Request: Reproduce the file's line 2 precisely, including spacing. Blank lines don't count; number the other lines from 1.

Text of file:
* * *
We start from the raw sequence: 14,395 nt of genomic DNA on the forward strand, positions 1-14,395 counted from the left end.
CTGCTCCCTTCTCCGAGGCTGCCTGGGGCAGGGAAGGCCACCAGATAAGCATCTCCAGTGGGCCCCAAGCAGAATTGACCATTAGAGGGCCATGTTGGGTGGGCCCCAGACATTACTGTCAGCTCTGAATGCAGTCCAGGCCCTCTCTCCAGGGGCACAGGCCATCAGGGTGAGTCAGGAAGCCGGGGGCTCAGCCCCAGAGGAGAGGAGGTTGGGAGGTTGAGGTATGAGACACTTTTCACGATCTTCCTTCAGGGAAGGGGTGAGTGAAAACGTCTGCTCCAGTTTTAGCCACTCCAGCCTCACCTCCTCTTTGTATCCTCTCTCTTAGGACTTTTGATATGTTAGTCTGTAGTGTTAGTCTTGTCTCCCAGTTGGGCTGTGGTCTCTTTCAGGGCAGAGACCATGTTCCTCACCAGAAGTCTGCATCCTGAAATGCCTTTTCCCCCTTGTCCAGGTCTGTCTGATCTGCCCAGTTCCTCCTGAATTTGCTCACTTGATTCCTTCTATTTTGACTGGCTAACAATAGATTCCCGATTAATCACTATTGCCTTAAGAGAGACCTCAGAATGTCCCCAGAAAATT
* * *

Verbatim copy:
CTGCTCCCTTCTCCGAGGCTGCCTGGGGCAGGGAAGGCCACCAGATAAGCATCTCCAGTGGGCCCCAAGCAGAATTGACCATTAGAGGGCCATGTTGGGTGGGCCCCAGACATTACTGTCAGCTCTGAATGCAGTCCAGGCCCTCTCTCCAGGGGCACAGGCCATCAGGGTGAGTCAGGAAGCCGGGGGCTCAGCCCCAGAGGAGAGGAGGTTGGGAGGTTGAGGTATGAGACACTTTTCACGATCTTCCTTCAGGGAAGGGGTGAGTGAAAACGTCTGCTCCAGTTTTAGCCACTCCAGCCTCACCTCCTCTTTGTATCCTCTCTCTTAGGACTTTTGATATGTTAGTCTGTAGTGTTAGTCTTGTCTCCCAGTTGGGCTGTGGTCTCTTTCAGGGCAGAGACCATGTTCCTCACCAGAAGTCTGCATCCTGAAATGCCTTTTCCCCCTTGTCCAGGTCTGTCTGATCTGCCCAGTTCCTCCTGAATTTGCTCACTTGATTCCTTCTATTTTGACTGGCTAACAATAGATTCCCGATTAATCACTATTGCCTTAAGAGAGACCTCAGAATGTCCCCAGAAAATT